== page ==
IT execs have climbed the IT organization ladder: They were in IT positions immediately before their current job 75% of the time (69% for CIOs). The lion's share of their IT experience is as an IT exec (30%) or IT manager (29%).

CIOs have considerable IT experience. They have been in the IT department for a mean of 15 years—16 for large companies, 14 for smaller firms. CIOs on average have 8 years of experience in fields other than the IT department; this includes CIOs whose last position was in a non-IT role.

Of the 25% of IT executives whose last job was in a non-IT position, 26% held director positions and 21% were vice presidents of a business unit or division, with only 8% holding another CXO position such as CEO or COO. As for functional area backgrounds, of those coming from non-IT positions, 20% came from finance, with operations and consulting each at 14%.

Many IT executives have international experience. A surprising 44% of IT executives have had substantial international responsibilities, with 37% having actually worked overseas.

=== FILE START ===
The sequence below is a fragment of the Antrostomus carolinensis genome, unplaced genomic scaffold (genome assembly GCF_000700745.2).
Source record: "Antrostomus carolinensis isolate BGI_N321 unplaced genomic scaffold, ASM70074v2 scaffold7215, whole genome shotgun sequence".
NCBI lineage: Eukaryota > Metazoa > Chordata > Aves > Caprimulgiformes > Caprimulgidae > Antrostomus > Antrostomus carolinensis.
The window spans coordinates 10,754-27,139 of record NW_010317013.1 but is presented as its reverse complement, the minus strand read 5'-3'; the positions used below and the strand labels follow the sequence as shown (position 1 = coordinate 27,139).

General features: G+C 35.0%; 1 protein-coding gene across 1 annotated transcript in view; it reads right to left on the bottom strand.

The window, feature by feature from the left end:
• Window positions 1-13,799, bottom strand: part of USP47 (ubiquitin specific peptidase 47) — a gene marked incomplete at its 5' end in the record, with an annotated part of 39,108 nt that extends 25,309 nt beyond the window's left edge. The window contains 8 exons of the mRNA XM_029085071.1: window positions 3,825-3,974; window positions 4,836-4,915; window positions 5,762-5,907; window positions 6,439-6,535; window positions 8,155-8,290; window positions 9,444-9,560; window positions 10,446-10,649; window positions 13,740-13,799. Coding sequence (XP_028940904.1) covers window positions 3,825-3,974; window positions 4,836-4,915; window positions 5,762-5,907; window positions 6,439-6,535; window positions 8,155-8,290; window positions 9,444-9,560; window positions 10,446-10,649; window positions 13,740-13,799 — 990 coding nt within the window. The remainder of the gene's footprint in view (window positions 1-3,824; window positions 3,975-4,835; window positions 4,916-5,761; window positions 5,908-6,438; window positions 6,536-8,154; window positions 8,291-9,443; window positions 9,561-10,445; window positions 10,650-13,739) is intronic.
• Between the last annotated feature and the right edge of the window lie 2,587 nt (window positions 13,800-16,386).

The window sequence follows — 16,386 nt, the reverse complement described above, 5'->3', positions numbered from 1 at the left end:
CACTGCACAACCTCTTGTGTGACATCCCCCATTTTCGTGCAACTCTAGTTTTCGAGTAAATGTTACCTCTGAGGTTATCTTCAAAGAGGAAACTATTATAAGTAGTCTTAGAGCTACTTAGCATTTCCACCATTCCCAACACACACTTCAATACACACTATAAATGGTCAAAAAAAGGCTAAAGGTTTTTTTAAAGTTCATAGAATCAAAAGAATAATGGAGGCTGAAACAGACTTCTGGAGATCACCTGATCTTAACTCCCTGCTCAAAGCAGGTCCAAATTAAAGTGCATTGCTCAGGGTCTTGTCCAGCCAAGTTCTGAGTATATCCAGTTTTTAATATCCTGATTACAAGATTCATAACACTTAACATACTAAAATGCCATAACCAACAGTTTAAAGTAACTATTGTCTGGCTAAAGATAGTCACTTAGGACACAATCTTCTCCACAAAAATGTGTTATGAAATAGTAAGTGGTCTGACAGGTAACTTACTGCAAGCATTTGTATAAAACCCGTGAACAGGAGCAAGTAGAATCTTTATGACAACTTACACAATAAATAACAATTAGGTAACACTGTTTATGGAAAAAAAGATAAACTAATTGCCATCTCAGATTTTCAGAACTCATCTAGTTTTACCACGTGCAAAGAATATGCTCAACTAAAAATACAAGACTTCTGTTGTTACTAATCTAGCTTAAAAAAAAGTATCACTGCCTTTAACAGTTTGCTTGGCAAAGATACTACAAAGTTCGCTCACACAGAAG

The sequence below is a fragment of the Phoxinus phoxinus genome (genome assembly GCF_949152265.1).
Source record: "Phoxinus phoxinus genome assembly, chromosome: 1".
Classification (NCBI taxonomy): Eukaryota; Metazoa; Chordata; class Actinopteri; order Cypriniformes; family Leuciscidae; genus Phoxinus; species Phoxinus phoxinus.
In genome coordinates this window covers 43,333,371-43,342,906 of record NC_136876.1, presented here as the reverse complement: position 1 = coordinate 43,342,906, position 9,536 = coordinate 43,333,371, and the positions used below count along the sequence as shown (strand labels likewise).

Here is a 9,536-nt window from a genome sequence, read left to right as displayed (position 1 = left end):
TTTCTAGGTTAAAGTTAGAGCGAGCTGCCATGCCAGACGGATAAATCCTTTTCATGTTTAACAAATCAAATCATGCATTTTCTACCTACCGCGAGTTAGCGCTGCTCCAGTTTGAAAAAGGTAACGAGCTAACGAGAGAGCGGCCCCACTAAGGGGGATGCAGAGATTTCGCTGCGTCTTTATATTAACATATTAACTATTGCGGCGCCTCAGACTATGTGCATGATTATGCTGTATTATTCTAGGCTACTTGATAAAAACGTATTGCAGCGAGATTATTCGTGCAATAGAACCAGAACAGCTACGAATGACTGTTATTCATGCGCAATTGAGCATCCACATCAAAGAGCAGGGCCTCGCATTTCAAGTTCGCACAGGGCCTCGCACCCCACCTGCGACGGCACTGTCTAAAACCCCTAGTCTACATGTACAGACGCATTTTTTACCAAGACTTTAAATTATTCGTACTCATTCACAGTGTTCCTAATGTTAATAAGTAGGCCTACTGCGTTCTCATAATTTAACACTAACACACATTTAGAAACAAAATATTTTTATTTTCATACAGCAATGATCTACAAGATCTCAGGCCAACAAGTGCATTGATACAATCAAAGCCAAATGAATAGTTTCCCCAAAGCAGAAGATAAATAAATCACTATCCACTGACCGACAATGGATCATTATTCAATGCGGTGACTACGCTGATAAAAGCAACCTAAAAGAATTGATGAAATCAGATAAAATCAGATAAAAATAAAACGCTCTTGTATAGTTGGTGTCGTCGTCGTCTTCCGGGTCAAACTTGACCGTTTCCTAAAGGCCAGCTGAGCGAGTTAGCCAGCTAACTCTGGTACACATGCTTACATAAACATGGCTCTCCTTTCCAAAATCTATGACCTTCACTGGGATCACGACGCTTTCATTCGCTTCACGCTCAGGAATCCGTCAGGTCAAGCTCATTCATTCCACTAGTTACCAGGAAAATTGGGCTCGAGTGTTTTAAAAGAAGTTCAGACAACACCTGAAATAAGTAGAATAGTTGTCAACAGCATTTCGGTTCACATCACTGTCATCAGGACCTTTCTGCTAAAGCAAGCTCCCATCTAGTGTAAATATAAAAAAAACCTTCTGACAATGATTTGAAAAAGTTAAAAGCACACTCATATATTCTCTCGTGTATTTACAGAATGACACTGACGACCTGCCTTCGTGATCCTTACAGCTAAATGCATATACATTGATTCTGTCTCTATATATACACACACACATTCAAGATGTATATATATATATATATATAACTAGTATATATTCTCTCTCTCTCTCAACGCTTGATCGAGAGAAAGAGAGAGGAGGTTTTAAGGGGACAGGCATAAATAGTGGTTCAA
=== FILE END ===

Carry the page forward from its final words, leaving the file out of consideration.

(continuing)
Conclusion 02

Conclusion 02: CIO Skills

There's a gap between the skills IT execs need and those they actually have. IT execs say their jobs require business understanding, leadership ability and communications skills. Yet they rate their own skills in these areas much lower than the value they place on these abilities. And a related attribute, interpersonal skills, ranks extremely low on the lists. There is no skills gap in more traditional IT capabilities: IT execs feel they have stronger analytical skills and technical acumen than the job demands. Strategic thinking proves to be an attribute more likely found in larger company IT executives.

The most important skills are where we find the largest IT exec skills gap—the difference between how many place high importance on a particular personal quality, and how many claim to possess it. Forty-five percent rate business understanding as important, but just 32% claim to have it. With leadership ability, the figures are 45% and 37%; with communications skills, 37% and 26%.